A year passed, and my fantasy failed to fade. I found myself spending afternoons in my local library, pawing through books about Egypt and the Nile, studying photographs, gathering information about the river and about others who had traveled on it. Millions of people - including thousands of foreigners - had traveled on the Nile, among them the obvious centuries of Egyptian fishermen, farmers, and pharaonic slaves who daily went up and down the river as a matter of survival. Hadrian went up the Nile. Herodotus did it too. Plato did it. So did Helen of Troy. Julius Caesar and Cleopatra went up the Nile. So, reportedly, did Jesus, Mary, and Joseph. Napoleon and his ill-fated soldiers did it in 1798, and along with them went Dominique-Vivant Denon and twenty-one mathematicians, three astronomers, seventeen civil engineers, thirteen naturalists and mining engineers, thirteen geographers, three gunpowder and saltpeter experts, four architects, eight draftsmen, ten mechanical draftsmen, one sculptor, fifteen interpreters, ten writers, and twenty-two printers, all sent to record and analyze every possible fact about Egypt, its monuments, its culture, and its people. The result of their efforts was the Description de L'Egypte, published between 1809 and 1828, an enormous nineteen-volume summary of the country, complete with highly detailed measurements, etchings, and drawings. The international publicity and huge number of maps the Description brought with it eventually inspired the world's curious to flock to Egypt in droves. (Thanks to Napoleon's expedition, by 1820 Egypt was the best-mapped country in the world.) The country that had been lost to the rest of the world by a thousand years of Arab rule, which had essentially barred foreign travelers from the Nile Valley, quickly became the favorite destination of explorers, scientists, tourists, and notables alike. When Victor Hugo wrote in his preface to Les Orientales in 1829, "We are all much more concerned with the Orient than ever before," the statement was directly due to Napoleon's fact-gathering expedition and the long-locked door it had opened. Edward Lane, Edward Lear, Lord Byron, William Makepeace Thackeray, Percy Bysshe Shelley, and William Cullen Bryant all went to Egypt in the first half of the nineteenth century. Florence Nightingale went in 1849. So did Gustave Flaubert. Herman Melville went, as well as kings and queens of numerous nations, the Prince of Wales, Émile Zola, Winston Churchill, and William Golding. In the 1950s, three men in kayaks, John Goddard, Jean Laporte, and Andre Davy, together paddled nearly the full length of the Nile, from the Kagera River to Alexandria, and in 2004, a team of explorers led by Pasquale Scatturo rafted the length of the Blue Nile from its source in Ethiopia to the Mediterranean Sea.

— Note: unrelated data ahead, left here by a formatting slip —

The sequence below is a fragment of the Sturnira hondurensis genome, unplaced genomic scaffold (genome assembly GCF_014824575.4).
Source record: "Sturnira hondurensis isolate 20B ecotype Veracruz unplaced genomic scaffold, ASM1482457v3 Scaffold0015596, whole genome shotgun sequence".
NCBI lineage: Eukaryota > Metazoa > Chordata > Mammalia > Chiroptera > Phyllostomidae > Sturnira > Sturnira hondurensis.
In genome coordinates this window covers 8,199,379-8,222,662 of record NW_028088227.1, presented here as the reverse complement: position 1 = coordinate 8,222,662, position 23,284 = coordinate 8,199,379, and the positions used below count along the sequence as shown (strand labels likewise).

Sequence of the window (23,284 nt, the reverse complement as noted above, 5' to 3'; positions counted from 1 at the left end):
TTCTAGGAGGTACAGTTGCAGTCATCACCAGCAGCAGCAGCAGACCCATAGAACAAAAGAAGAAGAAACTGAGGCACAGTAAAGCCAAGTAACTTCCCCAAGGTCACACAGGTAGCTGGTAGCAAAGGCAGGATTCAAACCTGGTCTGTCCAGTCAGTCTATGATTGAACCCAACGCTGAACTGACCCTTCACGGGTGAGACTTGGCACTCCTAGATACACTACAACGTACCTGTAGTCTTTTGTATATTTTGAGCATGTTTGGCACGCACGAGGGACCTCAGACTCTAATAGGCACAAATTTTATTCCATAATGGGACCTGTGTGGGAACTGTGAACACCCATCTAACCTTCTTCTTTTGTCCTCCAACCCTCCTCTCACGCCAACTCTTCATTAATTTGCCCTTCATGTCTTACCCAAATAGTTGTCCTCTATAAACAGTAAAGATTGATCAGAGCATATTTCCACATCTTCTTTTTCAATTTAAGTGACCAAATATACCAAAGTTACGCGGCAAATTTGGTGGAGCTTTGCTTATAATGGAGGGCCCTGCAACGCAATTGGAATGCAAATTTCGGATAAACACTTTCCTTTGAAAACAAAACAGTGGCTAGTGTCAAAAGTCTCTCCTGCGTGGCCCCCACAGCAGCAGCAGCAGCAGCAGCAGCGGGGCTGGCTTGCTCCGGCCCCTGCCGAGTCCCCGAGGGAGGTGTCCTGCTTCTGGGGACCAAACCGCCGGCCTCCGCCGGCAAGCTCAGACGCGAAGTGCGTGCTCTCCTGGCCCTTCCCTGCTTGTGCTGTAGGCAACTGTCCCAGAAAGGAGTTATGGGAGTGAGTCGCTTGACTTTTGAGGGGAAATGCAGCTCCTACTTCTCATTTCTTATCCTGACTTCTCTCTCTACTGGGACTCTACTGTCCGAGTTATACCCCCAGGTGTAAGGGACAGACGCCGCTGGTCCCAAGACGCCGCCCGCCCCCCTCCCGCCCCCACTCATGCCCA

It has never been the custom, however, for foreign visitors to operate their own craft on the Egyptian Nile, and in modern times the government actively discourages such journeys. Tourists opt instead for the cruise ship or, less often, hire an Egyptian sailor to captain a felucca, the traditional lateen-rigged sailboat ubiquitous in Egypt. In my first four weeks in Egypt, I had neither seen nor heard of any foreigners on the river unaccompanied by an Egyptian captain or of a single woman, Egyptian or otherwise, operating a boat on the river. Still, I saw no truly persuasive reason that the trip I had in mind should not be possible for me. Narragansett Bay was a body of water complicated by altering tides, sometimes large waves, sudden violent weather, scores of international shipping tankers powered by propellers the size of houses, and speedboats occasionally operated by reckless drunken drivers. In Egypt, though the Nile did indeed have its own peculiar set of hazards, there would be none of that. The Egyptian Nile was hardly a wilderness: more than fifty-five million people lived alongside it; there were no ferocious animals left there to speak of; and I knew that a desperate traveler armed with a little bit of money could find her way off the river, one way or another, at any time.
Copyright © 2007 by Rosemary Mahoney
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No Man's Land
by Simon Tolkien
Inspired by the experiences of his grandfather, J. R. R. Tolkien, during World War I.
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